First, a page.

Mortgage lenders will require a clean credit report — all derogatory items resolved. Start with the newest derogatory item and work back to the oldest. Just let anything close to the 7 year mark age off. Depending on the age of the default, you should be able to settle for 25% to 50% in a lump sum payment. Don’t bother with payment plans. Better to save up for a lump sum offer.

    Get any settlement agreement in writing before you pay. Keep that agreement along with your payment proof, forever. do not give the collector direct access to your bank account.

    Paying off these old debts will NOT improve his score. The damage is done and will remain for the balance of the 7 year reporting period. He needs to establish current credit history to improve his score. If he does not have an open, active line of credit, get a credit card, even if he has to get a secured card. Use the card for regular purchases, wait for the statement and pay the balance in full every month. This will build his good payment history and avoid interest.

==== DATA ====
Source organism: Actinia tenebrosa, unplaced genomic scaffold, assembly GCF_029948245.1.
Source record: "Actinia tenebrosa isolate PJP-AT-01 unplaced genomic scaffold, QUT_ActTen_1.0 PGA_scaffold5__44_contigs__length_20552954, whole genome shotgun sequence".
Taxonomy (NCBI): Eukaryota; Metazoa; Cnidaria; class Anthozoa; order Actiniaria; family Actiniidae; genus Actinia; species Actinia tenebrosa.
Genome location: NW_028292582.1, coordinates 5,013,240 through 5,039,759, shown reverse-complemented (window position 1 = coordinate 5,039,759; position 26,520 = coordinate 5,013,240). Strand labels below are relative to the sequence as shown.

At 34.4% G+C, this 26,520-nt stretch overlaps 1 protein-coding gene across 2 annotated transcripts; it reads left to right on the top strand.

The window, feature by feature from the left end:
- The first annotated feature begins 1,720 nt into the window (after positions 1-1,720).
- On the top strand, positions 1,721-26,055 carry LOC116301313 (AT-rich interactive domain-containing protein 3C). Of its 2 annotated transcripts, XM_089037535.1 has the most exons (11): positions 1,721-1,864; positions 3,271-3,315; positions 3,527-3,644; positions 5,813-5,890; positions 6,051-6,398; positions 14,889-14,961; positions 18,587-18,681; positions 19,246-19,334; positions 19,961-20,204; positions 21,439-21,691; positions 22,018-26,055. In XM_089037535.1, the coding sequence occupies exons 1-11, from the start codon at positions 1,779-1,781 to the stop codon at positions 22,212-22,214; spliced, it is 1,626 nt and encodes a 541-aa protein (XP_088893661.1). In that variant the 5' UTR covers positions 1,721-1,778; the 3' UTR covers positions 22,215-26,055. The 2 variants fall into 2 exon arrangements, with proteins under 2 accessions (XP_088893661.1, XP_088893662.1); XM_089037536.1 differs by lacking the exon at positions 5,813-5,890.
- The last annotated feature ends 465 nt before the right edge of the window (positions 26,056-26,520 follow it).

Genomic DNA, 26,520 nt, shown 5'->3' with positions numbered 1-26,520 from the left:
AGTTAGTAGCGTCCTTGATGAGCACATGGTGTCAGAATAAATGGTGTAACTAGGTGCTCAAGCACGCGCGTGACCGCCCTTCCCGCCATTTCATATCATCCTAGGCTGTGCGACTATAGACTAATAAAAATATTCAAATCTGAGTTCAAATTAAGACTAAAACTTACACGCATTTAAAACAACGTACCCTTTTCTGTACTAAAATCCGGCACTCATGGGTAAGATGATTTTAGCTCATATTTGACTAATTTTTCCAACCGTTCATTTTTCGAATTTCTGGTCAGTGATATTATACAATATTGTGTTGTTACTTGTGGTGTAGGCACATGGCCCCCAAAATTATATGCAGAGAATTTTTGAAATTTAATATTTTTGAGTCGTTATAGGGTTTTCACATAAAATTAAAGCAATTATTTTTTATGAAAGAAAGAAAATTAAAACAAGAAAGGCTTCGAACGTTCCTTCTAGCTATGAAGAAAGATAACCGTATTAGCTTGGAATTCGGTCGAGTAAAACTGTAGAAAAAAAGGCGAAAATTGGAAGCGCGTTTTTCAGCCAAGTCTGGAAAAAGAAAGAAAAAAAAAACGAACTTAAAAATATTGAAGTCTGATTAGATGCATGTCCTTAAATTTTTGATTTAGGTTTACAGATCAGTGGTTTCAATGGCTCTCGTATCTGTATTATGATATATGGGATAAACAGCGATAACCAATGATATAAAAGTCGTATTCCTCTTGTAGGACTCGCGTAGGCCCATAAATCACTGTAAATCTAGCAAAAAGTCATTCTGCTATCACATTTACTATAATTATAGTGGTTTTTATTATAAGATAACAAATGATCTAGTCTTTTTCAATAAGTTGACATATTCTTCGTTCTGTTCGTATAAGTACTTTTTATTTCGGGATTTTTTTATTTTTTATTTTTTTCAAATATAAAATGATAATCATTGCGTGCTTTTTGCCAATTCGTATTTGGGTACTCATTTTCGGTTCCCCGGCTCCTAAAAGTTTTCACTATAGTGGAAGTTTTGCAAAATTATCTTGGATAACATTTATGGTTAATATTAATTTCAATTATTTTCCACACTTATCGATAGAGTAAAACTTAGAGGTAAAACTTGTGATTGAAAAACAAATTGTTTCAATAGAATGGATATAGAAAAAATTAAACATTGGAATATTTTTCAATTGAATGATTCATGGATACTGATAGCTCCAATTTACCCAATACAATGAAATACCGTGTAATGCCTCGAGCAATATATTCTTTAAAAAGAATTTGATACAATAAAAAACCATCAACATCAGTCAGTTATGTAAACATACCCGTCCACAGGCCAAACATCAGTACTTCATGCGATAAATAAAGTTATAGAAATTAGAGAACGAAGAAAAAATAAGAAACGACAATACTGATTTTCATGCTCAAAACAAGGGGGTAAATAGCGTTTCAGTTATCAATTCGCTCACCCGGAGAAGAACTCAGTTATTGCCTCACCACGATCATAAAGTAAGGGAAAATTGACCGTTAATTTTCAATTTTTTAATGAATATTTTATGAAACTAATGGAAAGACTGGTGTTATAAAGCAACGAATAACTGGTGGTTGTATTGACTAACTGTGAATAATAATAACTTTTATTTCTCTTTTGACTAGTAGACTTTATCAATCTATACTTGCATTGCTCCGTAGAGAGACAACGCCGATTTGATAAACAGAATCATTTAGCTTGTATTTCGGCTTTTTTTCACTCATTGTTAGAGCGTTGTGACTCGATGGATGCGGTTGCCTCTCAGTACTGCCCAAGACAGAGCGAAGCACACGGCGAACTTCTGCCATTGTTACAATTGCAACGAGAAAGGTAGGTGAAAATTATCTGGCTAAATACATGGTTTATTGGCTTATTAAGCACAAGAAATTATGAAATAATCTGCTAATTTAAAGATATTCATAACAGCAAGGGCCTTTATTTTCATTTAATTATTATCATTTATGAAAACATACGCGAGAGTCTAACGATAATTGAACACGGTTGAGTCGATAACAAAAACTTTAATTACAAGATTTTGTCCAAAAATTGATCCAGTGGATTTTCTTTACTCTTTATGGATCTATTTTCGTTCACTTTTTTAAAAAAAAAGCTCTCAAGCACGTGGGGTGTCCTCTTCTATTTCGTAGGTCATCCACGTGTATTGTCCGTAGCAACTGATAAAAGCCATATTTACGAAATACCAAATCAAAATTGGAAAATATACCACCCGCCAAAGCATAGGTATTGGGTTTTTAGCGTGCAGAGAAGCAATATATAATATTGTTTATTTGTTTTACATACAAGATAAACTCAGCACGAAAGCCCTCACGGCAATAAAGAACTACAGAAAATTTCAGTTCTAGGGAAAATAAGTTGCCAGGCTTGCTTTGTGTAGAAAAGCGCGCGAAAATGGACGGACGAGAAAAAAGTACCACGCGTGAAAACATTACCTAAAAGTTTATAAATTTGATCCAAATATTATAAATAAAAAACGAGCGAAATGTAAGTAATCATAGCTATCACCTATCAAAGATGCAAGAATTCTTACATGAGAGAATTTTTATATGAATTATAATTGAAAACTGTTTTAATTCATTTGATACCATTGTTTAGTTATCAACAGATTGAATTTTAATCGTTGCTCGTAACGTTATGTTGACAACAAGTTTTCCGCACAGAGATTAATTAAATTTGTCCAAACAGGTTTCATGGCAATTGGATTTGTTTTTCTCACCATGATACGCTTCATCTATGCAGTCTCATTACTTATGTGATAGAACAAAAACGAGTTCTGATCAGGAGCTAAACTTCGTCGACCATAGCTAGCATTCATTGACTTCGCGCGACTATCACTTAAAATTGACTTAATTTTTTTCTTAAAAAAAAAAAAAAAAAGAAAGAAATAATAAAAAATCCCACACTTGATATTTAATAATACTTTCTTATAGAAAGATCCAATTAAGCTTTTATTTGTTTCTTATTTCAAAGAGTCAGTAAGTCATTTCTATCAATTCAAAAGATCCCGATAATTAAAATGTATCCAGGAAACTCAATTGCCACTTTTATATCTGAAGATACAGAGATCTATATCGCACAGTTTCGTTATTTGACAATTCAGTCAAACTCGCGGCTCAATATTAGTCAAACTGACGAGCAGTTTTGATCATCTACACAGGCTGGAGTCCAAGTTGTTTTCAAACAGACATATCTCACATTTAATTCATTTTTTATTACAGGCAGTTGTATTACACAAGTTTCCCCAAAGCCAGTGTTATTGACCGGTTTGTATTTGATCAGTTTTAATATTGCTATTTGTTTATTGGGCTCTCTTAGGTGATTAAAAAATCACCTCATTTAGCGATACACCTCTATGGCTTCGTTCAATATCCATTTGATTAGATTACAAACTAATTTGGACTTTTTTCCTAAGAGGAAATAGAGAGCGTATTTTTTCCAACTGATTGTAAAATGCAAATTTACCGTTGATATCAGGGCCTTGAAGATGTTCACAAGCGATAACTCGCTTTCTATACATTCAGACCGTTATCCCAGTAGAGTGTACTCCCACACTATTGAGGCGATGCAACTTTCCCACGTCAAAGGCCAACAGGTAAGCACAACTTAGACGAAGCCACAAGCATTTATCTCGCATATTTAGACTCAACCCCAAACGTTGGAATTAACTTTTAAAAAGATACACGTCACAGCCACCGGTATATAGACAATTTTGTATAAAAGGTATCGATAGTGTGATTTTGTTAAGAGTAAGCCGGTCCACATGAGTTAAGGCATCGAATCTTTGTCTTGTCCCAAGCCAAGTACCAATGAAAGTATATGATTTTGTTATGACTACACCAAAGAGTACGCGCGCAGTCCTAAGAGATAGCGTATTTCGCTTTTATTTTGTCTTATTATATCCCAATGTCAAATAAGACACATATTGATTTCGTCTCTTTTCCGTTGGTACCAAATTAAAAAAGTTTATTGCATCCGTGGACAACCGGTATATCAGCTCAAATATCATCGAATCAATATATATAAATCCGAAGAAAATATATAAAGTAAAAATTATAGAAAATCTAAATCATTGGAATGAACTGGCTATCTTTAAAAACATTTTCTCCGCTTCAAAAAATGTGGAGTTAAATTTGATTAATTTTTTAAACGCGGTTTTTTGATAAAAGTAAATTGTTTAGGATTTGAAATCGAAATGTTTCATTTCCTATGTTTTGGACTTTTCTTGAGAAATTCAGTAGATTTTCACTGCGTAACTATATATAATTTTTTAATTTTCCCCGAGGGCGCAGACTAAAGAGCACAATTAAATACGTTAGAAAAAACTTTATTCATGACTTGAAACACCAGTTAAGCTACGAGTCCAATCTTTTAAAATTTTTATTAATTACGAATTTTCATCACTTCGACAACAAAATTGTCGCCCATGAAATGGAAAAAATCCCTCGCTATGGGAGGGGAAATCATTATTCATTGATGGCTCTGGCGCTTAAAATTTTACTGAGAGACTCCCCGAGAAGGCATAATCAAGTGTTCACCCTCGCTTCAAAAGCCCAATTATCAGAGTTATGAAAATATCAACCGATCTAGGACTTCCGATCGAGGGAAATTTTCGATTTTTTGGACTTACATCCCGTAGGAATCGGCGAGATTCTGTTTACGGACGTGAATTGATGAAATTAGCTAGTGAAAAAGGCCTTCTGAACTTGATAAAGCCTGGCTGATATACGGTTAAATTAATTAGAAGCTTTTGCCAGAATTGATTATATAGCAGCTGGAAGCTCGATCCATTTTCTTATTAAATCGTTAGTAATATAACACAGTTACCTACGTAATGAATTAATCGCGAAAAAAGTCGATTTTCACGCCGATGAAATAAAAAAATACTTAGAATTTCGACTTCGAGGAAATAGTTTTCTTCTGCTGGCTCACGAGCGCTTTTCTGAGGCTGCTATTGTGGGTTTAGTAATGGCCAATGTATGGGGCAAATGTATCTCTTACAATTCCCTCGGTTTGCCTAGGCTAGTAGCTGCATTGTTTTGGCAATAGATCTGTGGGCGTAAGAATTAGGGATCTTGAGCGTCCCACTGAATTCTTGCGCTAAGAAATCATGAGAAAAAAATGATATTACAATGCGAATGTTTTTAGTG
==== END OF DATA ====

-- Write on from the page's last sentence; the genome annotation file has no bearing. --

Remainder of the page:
If you have credit cards with good payment history, you can add him as an authorized user. It will count for spouses. The authorized user account will show on his report and he will get the benefit of your good history on that card.

    You will need at least 24 months of consistent, on time payment history to improve his score. Maybe longer to get it up to the minimum 620 FICO for an FHA loan.